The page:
By 2050, one in five Americans will be 65 years of age or older, but, unfortunately, less than half of our country’s jurisdictions are prepared for this massive demographic shift. At The Atlantic’s “Conversation on Generations” forum at the Newseum in Washington, D.C., Steven Clemens, Washington editor-at-large of The Atlantic and Richard Florida, author of The Rise of the Creative Class and other bestsellers, discussed how communities can better prepare for their aging populations. The big point they made: what makes these communities healthier for older people will really benefit Americans of all ages.
Florida defined aging baby-boomer populations as Empty-Nesters, those 45-64, and retirees, those 65 and older. These groups are now replicating the trends of the Millennials: they are moving to urban centers. Boomers are moving to cities to be closer to their children and grandchildren. In part, they may be moving there to build a sense…
This New York Times article about budget cuts in New York State affecting senior community centers struck a nerve with me. In a good way. I am a strong advocate for promoting quality of life even into old age, especially into old age, and I think we youngsters forget just how important these community spaces can be for old folks.
In these places seniors can get a cheap meal, planned activities like games or fitness classes (we’re talking more Tai Chi than Tai Bo) but also companionship, and opportunities to do new things and learn. They also get experiences they never would have gotten to do otherwise; they realize they love to dance, or simply fall in love again.
However, with states and cities as cash strapped as they are, these places are in jeopardy of closing.
Last year, [New York] state and city budget cuts threatened 75 of the centers… and 29 were ultimately closed. The centers are intended to serve New Yorkers over age 60. This January, the dance began again: Gov. Andrew M. Cuomo proposed redirecting $25 million from the centers to child welfare; that, said the city’s Department for the Aging, would mean closing about a third of its centers; on March 15, the centers got a reprieve, with the Assembly and the State Senate voting to restore the money.
In a country where we are already isolating generations away from each other, it seems all the more important to at least offer a place for this demographic of people to meet and have some kind of community.
My grandparents belonged to a retirement home that practically forced them to go out and socialize with each other, be involved in community efforts, and participate in outreach to youth. I was thrilled to see new activities and challenges thrust upon my grandparents; learning new skills and taking on new responsibilities at 80 plus was revitalizing for them. However, that retirement home also ate up a lot of money, money that most folks don’t have, and soon-to-be-old folks are in worse shape as far as savings go due to the economy.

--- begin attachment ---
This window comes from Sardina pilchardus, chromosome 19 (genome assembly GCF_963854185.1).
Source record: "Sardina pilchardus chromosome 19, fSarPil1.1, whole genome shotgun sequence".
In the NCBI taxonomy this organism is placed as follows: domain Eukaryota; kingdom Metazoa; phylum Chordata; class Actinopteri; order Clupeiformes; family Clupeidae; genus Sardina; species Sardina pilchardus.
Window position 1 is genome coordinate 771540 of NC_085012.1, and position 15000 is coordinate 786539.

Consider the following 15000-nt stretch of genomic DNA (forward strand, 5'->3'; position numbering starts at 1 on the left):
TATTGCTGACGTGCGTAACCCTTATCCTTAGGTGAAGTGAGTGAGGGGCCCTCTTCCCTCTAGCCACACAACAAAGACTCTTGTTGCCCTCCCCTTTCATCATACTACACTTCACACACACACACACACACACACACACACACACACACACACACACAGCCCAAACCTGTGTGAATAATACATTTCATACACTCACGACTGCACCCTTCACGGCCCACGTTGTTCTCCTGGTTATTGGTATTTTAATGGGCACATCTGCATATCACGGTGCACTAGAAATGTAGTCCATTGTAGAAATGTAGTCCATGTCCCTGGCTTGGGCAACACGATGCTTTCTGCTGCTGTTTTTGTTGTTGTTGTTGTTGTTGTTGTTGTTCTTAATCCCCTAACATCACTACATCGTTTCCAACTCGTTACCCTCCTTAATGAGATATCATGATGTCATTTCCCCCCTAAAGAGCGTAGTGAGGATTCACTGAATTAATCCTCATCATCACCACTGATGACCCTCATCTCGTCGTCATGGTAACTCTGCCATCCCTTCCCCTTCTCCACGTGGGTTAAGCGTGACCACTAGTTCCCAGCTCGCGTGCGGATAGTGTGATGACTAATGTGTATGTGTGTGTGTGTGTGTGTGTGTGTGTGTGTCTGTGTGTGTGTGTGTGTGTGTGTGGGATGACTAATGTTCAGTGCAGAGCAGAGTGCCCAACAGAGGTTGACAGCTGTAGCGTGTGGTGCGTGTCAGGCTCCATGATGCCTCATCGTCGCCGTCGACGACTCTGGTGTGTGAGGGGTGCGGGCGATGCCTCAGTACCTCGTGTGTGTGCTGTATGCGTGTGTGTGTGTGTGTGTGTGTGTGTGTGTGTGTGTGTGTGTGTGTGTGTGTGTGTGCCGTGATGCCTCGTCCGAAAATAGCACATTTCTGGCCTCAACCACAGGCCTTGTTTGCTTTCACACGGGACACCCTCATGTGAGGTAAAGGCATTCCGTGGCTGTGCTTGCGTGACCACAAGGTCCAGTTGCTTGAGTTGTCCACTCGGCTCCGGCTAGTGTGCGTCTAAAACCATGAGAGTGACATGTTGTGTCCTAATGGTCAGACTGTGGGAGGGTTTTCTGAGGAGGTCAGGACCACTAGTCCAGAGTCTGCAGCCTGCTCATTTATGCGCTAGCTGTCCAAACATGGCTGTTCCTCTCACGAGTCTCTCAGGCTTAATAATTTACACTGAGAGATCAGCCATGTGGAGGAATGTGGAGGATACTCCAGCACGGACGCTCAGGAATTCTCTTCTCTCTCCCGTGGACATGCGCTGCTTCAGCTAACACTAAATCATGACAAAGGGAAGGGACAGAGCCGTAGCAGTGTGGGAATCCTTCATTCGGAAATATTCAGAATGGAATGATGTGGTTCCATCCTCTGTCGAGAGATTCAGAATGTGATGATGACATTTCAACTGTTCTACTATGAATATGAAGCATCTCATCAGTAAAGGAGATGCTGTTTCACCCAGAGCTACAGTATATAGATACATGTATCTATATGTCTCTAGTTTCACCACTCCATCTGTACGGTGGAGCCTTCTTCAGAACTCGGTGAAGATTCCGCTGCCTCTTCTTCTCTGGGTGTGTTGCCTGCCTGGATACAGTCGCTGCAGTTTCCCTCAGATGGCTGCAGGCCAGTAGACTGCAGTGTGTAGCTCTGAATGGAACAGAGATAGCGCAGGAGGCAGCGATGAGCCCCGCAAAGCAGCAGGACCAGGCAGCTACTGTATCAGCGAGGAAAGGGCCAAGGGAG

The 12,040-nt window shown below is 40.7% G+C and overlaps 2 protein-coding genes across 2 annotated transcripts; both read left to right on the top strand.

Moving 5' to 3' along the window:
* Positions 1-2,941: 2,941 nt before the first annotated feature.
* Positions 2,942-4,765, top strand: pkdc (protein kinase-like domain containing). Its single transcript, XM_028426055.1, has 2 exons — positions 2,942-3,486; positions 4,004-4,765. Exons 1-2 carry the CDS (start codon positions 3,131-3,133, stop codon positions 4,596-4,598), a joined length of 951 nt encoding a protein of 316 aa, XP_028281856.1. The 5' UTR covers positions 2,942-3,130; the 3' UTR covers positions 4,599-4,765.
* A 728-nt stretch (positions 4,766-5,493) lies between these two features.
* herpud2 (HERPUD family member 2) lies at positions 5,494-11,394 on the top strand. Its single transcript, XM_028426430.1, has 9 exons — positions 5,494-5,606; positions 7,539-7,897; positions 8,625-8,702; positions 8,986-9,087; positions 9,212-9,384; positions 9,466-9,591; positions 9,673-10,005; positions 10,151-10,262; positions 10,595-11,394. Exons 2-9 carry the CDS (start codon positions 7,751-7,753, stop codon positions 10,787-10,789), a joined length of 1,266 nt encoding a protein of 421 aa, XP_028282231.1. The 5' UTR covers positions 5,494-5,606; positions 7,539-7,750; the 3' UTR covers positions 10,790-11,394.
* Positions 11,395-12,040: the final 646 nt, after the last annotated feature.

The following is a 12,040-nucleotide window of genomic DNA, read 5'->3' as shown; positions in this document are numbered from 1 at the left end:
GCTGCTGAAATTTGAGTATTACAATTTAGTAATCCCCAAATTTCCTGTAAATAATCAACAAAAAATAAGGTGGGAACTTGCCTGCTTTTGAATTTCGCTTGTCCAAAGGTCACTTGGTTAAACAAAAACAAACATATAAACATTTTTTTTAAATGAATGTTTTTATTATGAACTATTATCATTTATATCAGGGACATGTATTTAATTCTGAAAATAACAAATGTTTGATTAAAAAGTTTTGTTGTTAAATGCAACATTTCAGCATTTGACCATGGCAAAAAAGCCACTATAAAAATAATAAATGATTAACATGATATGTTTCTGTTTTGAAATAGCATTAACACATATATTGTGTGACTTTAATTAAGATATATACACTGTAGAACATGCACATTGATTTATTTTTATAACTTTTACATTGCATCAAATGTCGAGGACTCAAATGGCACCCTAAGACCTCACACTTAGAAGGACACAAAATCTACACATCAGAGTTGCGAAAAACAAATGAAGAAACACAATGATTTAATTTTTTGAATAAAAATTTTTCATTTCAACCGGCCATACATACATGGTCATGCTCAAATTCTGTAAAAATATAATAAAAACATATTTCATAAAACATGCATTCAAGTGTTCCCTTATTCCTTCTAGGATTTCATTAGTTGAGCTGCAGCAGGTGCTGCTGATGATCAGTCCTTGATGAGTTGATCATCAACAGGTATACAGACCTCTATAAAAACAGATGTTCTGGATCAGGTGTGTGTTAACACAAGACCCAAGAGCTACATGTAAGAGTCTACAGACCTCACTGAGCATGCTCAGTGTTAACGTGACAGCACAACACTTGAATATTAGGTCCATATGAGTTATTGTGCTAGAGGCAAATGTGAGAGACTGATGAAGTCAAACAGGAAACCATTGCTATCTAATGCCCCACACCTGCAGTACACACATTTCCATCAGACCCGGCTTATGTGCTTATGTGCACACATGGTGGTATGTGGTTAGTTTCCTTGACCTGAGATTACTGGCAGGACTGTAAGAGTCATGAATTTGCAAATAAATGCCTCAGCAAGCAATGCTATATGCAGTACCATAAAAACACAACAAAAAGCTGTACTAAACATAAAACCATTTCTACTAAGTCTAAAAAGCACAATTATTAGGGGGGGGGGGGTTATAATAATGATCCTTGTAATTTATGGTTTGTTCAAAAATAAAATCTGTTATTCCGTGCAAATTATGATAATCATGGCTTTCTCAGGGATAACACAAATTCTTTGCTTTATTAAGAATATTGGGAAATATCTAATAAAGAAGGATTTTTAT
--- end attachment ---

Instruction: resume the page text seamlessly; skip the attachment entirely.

Some people may argue that it’s not worth investing in a demographic that isn’t giving back to our society. Besides the argument that they already GAVE to our society for 50 or more years, I’d argue that many of them could give back if we gave them the opportunity. There are lots of volunteer and time-bank programs where retired folks can donate their skills, from fixing leaky faucets to knitting to mentoring.
One of the programs my grandfather was in was a mentor for “troubled kids” as he’d call them who were bussed into the retirement home every other week or so to sit for an hour to talk to an old person. It was community service that a lot of them probably didn’t like the idea of at first, and to their friends they probably didn’t get all that excited about it. But when you actually saw the kids interact with the older folks, these kids opened up and really enjoyed their time with him. This was the first time in a long time that a lot of these kids got to say what was on their minds, and were really listened to. My grandfather also just happened to be a guidance counselor for many, many years, so for him this was also a treat to brush up on his old guidance counseling skills and feel like he was helping kids along the path “to the straight and narrow.” But even without that training, the older mentors felt like they were contributing to society, and so did the kids, as well as both getting something in return.
So before we look to cutting budgets on senior community centers, I argue we should look at these as possible hubs for other community activities, or community focal points. Just like lots of groups rent out the church basement for meetings or choir rehearsals, city planners should be looking at these spaces as community centers, not just senior centers. These centers offer a chance for a human being, of any age, to feel like a party of a community again, to feel human.